In both the commercial and the open-source markets, other new languages and tools either tap the power of multicore processing or mask its complexity. Among these are Google’s MapReduce framework, which makes it easier to run parallel computations over clusters of computers, and Hadoop, an open-source implementation of MapReduce that can distribute applications across thousands of nodes. New programming languages like Clojure and Erlang were designed from the ground up for parallel computing. The popular Facebook chat application was written partly in Erlang.
Meanwhile, MIT spinoff Cilk Arts can break programs written in the established language C++ into “threads” that can be executed in parallel on multiple cores. And St. Louis-based Appistry claims that its Enterprise Application Fabric automatically distributes applications for Microsoft’s .Net programming framework across thousands of servers without requiring programmers to change a single line of their original code.
The Limits of Multicore Computing
Just as Intel’s dream of 10- and 30-gigahertz chips gave way to the pursuit of multicore computing, however, multicore itself might be around for a matter of years rather than decades. The efficiency of parallel systems declines with each added processor, as cores vie for the same data; there will come a point at which adding an additional core to a chip will actually slow it down. That may well set a practical limit on the multicore strategy long before we start buying hundred-core PCs.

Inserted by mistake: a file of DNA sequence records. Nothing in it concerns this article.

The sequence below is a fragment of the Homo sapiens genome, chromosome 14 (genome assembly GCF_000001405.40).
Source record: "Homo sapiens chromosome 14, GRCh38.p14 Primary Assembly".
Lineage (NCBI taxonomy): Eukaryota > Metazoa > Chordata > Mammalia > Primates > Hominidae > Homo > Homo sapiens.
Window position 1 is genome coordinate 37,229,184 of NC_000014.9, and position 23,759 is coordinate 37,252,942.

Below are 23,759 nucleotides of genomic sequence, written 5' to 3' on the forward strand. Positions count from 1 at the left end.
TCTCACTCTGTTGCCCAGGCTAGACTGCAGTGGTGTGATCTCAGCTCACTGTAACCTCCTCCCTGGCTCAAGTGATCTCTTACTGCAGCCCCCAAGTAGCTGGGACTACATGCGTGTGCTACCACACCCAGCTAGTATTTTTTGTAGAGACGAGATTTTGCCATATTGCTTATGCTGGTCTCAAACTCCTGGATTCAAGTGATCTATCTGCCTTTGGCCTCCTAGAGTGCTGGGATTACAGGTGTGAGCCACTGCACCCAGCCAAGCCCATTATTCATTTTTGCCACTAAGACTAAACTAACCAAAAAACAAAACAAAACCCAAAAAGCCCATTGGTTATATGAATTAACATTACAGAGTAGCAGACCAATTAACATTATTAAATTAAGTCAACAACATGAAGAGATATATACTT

Does it matter, though? While there may be applications that demand the power of many cores, most people aren’t using those applications. Other than hard-core gamers, few people are complaining that their PCs are too slow. In fact, Microsoft has emphasized that Windows 7, the successor to the troubled Windows Vista, will use less processing power and memory than Vista–a move made necessary by the popularity of lower-power mobile computing platforms and the expected migration of PC applications to Internet-based servers. A cynic might say that the quest for ever-increasing processing power is strictly commercial–that semiconductor and computer companies, software vendors, and makers of mobile phones need us to buy new gizmos.
So what’s the downside if multicore computing fails? What is the likely impact on our culture if we take a technical zig that should have been a zag and suddenly aren’t capable of using all 64 processor cores in our future notebook computers?
“I can’t wait!” says Steve Wozniak, the inventor of the Apple II. “The repeal of Moore’s Law would create a renaissance for software development,” he claims. “Only then will we finally be able to create software that will run on a stable and enduring platform.”
“In schools,” says Woz, “the life span of a desk is 25 years, a textbook is 10 years, and a computer is three years, tops. Which of these devices costs the most to buy and operate? Why, the PC, of course. Which has residual value when its useful life is over? Not the PC–it costs money to dispose of. At least books can be burned for heat. Until technology slows down enough for computing platforms to last long enough to be economically viable, they won’t be truly intrinsic to education. So the end of Moore’s Law, while it may look bad, would actually be very good.”
Robert X. Cringely has written about technology for 30 years. He is the author of Accidental Empires: How the Boys of Silicon Valley Make Their Millions, Battle Foreign Competition, and Still Can’t Get a Date.